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For current vacancies, follow the links below. These pages are updated regularly as new positions become available. Opportunities may arise for researchers, teaching and support staff, and graduate students (e.g. funded positions) within the department. We welcome applications from people interested in undertaking and supporting the highest quality research in psychology, neuroscience and related fields. Oxford University is committed to providing a flexible, family-friendly working environment with equal opportunities for all staff. Applications from under-represented groups are always particularly welcome.

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The Lord Selborne Scholarship is a prestigious new scheme to support and encourage the next generation of researchers in vision science. The Lord Selborne PhD Scholarship has been set up in honour of our former Chairman, Lord Selborne (1940-2021). Lord Selborne was the Chairman of Rank Prize for nearly 30 years, retiring only in 2015. He led the organisation through its formative years with great wisdom and foresight as well as charm and charisma. His legacy is the universally high esteem in which Rank Prize is held today. We are pleased to be able to offer one Full-time funded studentship for this award.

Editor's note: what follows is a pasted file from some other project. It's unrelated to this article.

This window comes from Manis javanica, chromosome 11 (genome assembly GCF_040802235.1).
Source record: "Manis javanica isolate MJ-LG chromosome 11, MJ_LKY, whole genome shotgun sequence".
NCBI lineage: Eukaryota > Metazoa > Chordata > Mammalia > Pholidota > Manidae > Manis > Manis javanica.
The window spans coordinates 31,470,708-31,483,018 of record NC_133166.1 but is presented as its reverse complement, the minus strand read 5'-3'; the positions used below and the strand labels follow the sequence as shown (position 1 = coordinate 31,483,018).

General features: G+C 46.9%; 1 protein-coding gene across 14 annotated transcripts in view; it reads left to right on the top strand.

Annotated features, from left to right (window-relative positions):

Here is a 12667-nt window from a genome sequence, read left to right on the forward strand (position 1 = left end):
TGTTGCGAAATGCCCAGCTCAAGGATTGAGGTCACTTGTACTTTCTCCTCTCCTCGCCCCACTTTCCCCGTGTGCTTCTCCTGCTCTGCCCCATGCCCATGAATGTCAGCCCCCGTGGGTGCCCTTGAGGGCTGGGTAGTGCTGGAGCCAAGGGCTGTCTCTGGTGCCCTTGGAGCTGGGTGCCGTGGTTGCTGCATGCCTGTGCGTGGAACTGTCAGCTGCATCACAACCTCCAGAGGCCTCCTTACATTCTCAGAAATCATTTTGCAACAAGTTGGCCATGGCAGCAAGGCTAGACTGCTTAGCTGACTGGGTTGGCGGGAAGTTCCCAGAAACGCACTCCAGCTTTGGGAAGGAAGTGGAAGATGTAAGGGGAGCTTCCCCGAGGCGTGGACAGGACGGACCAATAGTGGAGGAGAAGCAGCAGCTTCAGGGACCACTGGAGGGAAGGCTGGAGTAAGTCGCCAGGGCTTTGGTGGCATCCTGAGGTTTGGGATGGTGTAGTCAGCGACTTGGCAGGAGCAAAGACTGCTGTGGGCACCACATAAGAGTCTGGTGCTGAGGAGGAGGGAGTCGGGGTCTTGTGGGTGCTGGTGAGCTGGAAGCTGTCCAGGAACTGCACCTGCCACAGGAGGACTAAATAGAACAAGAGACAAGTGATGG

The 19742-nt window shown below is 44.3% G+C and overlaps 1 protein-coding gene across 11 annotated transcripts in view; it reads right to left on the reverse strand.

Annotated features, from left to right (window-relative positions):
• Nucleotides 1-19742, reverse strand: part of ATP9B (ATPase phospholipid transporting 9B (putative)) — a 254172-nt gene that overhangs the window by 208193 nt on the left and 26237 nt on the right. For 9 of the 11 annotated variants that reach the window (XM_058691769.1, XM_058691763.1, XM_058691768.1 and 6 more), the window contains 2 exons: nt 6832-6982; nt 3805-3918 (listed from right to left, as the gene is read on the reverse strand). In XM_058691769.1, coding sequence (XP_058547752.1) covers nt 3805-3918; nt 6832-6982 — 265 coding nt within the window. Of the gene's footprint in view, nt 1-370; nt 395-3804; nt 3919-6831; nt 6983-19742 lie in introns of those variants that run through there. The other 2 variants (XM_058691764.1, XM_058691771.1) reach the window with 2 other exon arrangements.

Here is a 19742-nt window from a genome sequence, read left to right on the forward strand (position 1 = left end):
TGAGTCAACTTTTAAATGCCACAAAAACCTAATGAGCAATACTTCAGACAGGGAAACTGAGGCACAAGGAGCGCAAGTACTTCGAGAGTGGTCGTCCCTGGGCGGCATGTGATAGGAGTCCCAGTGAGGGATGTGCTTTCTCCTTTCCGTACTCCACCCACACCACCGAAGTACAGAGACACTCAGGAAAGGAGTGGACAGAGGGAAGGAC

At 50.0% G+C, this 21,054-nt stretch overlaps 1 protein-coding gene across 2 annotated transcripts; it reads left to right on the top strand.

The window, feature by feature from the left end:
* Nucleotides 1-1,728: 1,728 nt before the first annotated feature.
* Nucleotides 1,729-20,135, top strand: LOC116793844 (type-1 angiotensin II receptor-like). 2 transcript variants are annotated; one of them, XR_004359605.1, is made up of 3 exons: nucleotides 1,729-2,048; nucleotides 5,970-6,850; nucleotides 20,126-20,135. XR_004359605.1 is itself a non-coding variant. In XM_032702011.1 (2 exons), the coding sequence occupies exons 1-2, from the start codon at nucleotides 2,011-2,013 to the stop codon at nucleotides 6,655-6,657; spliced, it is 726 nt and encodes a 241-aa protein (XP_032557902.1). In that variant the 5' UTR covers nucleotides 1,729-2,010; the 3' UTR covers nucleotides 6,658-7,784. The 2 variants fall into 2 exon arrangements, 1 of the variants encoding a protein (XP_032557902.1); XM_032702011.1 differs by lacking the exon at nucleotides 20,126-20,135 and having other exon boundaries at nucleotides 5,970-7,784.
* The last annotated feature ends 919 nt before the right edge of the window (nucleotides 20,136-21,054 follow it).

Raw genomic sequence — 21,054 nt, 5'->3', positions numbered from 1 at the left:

Optimising spatial and spectral performance of a trichromatic retina The human trichromatic retina contains three classes of spectrally-selective cone photoreceptors, which collectively support human colour vision. It is less commonly discussed that these same cones support all visual functions in daytime light levels, including responses to grey-scale spatial patterns. What is the optimal arrangement of photoreceptors in a trichromatic retina to achieve both spatial and spectral discriminations? This problem has occupied designers of imaging sensor chips for decades, and there are different engineering solutions, constrained by manufacturing processes and desired outcome. The proposed interdisciplinary project investigates this question in a biological imaging system: the living human eye. Fundamental to addressing this question is the ability to map the human trichromatic mosaic in vivo. The first part of the project is to develop reliable tools to do this. The second part of the project will use empirical techniques to measure visual performance with stimuli delivered directly to the cone mosaic. The help understand the empirical results, computational modelling, using the Image System Engineering Toolbox for Biology (ISETBIO), will be used to predict performance under known assumptions, which can then be compared to empirical performance. The student will be jointly supervised across the departments of Experimental Psychology and Engineering Science, working with state-of-the-art facilities for advanced retinal imaging.

For more information and details on how to apply, please refer to this document. To apply, follow this link.